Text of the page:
The reasons an insurance company would drop you may be surprising—read on to make sure you and your family know what to expect.
Tip: Curious about what animals are illegal to keep as pets in New York City? Check with the Veterinary Medical Association of New York City. You'll be surprised to see which cuddly (and not-so-cuddly) creatures made the list!
The Company No Longer Covers Your Area
Insurance companies frequently review their coverage areas. There is always a chance they may decide to drop coverage in certain areas.
“This may be because there is an abundance of claims in the area, and it's too expensive for the company to continue to do business there,” Marino says. “Remember your rates are affected by other people in your area.”
Failure to Pay
This one is the simplest way to avoid your policy being canceled. If you don't keep up with your payments and pay your premiums, you can be dropped.
Nonpayment is one of the most common reasons a policy is dropped, according to agents at State Farm Insurance. They recommend avoiding nonpayment issues by setting up auto payments.
Tip: Many mortgage companies allow—and even encourage you—to roll your insurance and tax dues into your monthly payments, greatly reducing your chance of failing to pay.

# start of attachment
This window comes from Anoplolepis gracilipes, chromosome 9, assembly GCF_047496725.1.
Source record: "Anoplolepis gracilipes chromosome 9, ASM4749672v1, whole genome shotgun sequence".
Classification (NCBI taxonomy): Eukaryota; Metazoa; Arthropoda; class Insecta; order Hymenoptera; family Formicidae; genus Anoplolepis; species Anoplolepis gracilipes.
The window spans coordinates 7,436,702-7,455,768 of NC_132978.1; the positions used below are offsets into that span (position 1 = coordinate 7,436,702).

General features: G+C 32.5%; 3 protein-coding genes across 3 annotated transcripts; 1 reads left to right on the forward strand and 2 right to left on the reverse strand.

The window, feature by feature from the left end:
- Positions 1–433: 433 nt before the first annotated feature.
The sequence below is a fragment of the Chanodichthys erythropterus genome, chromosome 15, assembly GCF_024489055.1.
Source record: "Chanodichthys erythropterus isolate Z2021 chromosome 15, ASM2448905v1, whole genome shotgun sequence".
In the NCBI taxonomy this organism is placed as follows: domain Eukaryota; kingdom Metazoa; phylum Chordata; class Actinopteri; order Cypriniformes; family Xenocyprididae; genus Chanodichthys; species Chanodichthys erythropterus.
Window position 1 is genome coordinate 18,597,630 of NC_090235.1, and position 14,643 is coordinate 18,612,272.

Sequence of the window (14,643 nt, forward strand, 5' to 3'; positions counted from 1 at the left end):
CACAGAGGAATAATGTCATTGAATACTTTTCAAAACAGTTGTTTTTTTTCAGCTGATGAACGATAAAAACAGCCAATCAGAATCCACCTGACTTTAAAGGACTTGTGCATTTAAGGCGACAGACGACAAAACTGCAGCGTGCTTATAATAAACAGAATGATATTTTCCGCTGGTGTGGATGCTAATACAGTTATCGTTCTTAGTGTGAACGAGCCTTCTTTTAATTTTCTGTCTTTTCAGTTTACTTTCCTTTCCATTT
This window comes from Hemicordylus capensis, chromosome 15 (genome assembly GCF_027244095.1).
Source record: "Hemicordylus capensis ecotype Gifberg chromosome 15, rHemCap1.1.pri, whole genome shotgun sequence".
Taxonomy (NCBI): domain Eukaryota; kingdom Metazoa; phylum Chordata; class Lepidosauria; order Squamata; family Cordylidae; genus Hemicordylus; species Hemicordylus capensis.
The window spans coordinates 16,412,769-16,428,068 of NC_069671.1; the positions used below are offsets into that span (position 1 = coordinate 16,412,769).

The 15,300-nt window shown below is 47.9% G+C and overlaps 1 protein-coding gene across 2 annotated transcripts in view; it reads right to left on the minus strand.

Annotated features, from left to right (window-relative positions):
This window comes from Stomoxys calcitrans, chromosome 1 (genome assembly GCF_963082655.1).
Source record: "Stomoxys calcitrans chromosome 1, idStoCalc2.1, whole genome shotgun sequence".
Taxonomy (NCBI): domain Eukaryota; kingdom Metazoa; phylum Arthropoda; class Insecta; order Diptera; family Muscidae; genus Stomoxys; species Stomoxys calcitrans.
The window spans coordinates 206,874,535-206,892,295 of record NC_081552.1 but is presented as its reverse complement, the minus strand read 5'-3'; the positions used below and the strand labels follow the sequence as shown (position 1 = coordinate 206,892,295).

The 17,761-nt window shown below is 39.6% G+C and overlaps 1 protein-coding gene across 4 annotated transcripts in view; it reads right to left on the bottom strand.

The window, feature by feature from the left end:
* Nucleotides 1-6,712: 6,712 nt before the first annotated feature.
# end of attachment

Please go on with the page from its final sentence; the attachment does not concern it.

If a house is no longer occupied, it would no longer be insured. Some families don’t want to take on the work of owning or insuring the house, especially if they live out of state, so the insurance lapses.
To prevent this type of cancellation, State Farm encourages their clients to make sure wills are in order, especially if there is little or no family left.
How to Avoid Losing Your Coverage
There are steps a home owner can take to help avoid being dropped by their insurance carrier. For starters, revisit your policy annually to make sure you're fully covered, especially if your house has gone through some wear and tear, or the complete opposite in that you've expanded or renovated.
There are some quick and easy home improvements you can make to not only stay on good terms with your insurance company, but possibly result in premium discounts, according to Consumer Reports. These include installing a security system and smoke detectors, and adding a generator to help ensure your electrical systems work in the event of a power outage.
Another tip is to comparison shop every few years for new insurance carriers. Businesses, deals, and discounts change, so you don't want to miss out on opportunities to save money.